Wayne Gall has more than 35 years of experience as a naturalist and entomologist, including the Buffalo Museum of Science's first Administrator of Tifft Nature Preserve (1983-87), Research Fellow (1987-89), and Curator of Entomology (1989-2001); Regional Entomologist for the NYS Department of Health (2001-2016); and Entomologist/Identifier with USDA/APHIS (2016-present). He has led bugs by nightlight and pond/stream programs at the Allegany Nature Pilgrimage for 35 years, as well as for WNY organizations such as Tifft, Reinstein Woods, Beaver Meadow, UB's ERIE-IGERT Program, and Buffalo Niagara Waterkeeper. Wayne has led or co-led natural history tours from the Canadian Rockies, Churchill/Hudson Bay and Acadia National Park to the Smokies, Florida Keys and Upper Gulf Coast of Texas. Wayne earned his BA in Biology at UB, MS in Entomology at the University of Wisconsin-Madison, and PhD in Zoology at the University of Toronto.
Priscilla Titus is an ecologist with experience throughout much of the United States. She earned a Bachelor’s degree in Biology at Augusta State University and began her career at University of Georgia’s Savannah River Ecology Laboratory. With each new experience, Priscilla noticed the importance of the integrity of the plant communities in ecosystem function and wildlife support. This has kindled a lifelong interest in the restoration of damaged landscapes by returning local native plant communities to the landscape. Priscilla spends much of her time collecting seeds from native plants locally for use in the Western New York Land Conservancy’s restoration projects. She is an active volunteer for numerous non-profit organizations and raises native plants in her garden, which she donates to restoration efforts and native gardening groups.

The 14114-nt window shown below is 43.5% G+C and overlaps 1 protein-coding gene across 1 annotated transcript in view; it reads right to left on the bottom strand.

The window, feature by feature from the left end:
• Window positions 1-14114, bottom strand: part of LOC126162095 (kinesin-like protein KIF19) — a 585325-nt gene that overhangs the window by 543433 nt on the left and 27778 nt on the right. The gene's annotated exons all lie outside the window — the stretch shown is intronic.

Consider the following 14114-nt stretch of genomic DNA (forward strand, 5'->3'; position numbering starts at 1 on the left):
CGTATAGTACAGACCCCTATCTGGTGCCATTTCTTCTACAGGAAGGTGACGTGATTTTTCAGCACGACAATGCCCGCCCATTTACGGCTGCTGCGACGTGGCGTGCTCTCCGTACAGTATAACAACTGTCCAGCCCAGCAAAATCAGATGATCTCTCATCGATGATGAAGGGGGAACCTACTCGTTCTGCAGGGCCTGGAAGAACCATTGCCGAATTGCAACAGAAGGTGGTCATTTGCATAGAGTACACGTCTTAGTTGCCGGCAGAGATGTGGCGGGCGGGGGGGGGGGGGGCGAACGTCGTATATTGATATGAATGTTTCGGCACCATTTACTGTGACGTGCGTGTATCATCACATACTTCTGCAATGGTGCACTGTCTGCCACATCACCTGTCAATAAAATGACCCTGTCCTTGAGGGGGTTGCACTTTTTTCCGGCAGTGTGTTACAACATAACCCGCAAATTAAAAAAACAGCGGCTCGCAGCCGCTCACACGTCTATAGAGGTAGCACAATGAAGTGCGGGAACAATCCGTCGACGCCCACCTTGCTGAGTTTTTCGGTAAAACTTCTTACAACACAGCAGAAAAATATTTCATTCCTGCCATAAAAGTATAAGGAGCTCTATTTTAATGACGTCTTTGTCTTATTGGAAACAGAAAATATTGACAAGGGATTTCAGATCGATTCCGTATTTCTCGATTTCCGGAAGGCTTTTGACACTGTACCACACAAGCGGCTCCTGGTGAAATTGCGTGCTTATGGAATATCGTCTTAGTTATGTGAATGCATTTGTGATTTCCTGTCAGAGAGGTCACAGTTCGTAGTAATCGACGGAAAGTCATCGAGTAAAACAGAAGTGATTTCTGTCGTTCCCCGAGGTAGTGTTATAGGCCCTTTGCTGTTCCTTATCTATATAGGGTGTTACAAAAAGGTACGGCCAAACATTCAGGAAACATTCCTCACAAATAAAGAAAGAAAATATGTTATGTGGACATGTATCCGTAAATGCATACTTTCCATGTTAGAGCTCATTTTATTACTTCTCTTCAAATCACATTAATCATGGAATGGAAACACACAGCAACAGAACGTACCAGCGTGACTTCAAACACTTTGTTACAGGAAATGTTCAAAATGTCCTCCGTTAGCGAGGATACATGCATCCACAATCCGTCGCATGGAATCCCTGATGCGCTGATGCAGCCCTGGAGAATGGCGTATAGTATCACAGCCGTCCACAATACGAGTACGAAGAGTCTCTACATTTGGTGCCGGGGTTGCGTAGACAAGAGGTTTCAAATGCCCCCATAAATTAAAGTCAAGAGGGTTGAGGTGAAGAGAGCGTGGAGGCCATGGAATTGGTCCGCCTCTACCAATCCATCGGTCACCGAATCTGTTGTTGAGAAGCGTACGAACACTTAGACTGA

Paul Fuhrmann brings 30+ years of specialized expertise in botanical surveys, surveys of threatened and endangered (T/E) species, habitat assessments, plant community identification, soil and hydrological assessments, pest and disease control, management planning for invasive plant species, sustainable management planning, and community stewardship and public relations. He has designed and managed local native plant community restoration projects on created and treatment wetlands, urban parkland and watersheds, brownfield sites, and streamside and riparian corridors. Paul is an esteemed expert of our local ecology and we are lucky to have him sharing his skills at our training. When not knee deep in a planting, Paul can be found traveling and sharing treats with dogs across the US.